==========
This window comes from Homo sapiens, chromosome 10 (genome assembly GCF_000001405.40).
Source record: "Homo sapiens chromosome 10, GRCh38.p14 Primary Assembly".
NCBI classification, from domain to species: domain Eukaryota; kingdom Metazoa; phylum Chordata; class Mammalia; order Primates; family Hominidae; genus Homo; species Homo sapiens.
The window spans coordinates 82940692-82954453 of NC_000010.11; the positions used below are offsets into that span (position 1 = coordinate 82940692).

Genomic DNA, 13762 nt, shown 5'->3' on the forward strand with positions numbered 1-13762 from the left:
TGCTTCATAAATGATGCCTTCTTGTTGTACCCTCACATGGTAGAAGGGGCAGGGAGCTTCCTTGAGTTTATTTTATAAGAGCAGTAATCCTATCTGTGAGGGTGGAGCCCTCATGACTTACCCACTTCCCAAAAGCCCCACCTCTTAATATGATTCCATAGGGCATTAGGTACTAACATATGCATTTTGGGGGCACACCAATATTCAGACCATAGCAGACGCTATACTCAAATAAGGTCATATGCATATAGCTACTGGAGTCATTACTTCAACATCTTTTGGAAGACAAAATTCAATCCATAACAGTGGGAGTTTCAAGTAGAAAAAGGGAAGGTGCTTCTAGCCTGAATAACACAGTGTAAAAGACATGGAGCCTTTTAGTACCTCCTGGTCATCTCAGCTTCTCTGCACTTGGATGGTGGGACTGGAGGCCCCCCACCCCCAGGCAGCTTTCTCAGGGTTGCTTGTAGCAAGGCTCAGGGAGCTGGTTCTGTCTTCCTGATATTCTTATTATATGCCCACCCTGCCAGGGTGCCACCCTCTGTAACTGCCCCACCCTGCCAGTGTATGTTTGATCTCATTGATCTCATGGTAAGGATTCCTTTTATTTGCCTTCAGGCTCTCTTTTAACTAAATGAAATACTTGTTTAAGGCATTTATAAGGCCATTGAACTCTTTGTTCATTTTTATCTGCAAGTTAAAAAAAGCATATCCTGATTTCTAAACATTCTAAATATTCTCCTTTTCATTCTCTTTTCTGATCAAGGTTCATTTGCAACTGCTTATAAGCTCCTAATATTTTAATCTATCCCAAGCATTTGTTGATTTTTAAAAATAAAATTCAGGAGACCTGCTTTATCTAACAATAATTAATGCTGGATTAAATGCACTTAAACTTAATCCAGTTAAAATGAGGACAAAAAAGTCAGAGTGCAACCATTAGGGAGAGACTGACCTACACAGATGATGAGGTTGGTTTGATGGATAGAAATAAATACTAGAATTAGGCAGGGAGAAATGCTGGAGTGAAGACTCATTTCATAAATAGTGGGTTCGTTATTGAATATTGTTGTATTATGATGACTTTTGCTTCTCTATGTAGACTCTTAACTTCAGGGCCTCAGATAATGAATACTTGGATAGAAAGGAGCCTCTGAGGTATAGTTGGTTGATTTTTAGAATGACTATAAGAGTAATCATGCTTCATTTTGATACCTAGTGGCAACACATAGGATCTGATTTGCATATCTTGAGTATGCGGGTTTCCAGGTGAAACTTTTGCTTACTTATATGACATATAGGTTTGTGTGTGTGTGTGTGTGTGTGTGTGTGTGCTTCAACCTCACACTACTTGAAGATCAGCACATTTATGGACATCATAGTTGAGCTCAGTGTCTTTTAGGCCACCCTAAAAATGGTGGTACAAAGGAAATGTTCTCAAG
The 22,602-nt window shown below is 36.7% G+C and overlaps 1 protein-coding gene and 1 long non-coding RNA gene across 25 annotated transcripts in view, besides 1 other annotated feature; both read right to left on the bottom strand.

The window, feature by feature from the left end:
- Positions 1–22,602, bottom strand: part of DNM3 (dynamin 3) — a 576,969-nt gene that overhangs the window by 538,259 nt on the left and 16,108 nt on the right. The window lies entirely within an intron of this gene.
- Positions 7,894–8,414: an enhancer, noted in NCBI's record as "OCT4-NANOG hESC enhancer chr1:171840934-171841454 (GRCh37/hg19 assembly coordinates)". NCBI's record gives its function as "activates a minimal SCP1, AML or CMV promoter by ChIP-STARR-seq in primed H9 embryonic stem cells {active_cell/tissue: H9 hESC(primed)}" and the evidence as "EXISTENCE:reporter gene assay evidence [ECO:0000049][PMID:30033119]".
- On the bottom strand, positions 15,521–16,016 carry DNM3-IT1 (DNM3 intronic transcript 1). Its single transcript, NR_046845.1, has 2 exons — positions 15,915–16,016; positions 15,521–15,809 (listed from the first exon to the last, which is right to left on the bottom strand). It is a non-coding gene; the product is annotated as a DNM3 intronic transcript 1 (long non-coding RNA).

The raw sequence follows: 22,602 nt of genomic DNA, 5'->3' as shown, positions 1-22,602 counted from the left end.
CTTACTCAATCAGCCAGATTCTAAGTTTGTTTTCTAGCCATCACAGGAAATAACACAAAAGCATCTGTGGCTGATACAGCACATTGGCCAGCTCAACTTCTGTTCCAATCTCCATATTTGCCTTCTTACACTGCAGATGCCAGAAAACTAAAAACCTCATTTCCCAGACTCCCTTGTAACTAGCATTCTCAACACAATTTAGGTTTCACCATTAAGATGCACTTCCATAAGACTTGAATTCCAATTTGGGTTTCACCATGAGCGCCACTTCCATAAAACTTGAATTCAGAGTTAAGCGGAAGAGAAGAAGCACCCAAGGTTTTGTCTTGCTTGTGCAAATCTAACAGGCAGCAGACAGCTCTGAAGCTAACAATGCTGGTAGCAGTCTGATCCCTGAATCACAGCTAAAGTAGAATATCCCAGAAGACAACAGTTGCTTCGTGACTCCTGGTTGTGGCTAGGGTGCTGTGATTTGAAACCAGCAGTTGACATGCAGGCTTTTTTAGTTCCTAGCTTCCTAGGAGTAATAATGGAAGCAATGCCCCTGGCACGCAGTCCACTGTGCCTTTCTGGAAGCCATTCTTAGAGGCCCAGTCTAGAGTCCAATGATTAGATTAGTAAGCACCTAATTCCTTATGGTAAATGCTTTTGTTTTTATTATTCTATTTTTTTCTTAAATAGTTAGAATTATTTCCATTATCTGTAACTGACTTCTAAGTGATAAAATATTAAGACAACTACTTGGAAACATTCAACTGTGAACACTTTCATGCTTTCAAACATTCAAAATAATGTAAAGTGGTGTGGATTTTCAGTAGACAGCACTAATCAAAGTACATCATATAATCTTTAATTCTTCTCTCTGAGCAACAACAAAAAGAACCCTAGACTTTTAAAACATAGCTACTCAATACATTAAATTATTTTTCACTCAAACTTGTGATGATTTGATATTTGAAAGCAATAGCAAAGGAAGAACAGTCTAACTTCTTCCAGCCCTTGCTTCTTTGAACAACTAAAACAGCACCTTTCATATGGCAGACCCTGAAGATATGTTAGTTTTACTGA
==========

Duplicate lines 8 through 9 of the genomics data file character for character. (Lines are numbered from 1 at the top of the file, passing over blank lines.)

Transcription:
The window, feature by feature from the left end:
- Positions 1–22,602, bottom strand: part of DNM3 (dynamin 3) — a 576,969-nt gene that overhangs the window by 538,259 nt on the left and 16,108 nt on the right. The window lies entirely within an intron of this gene.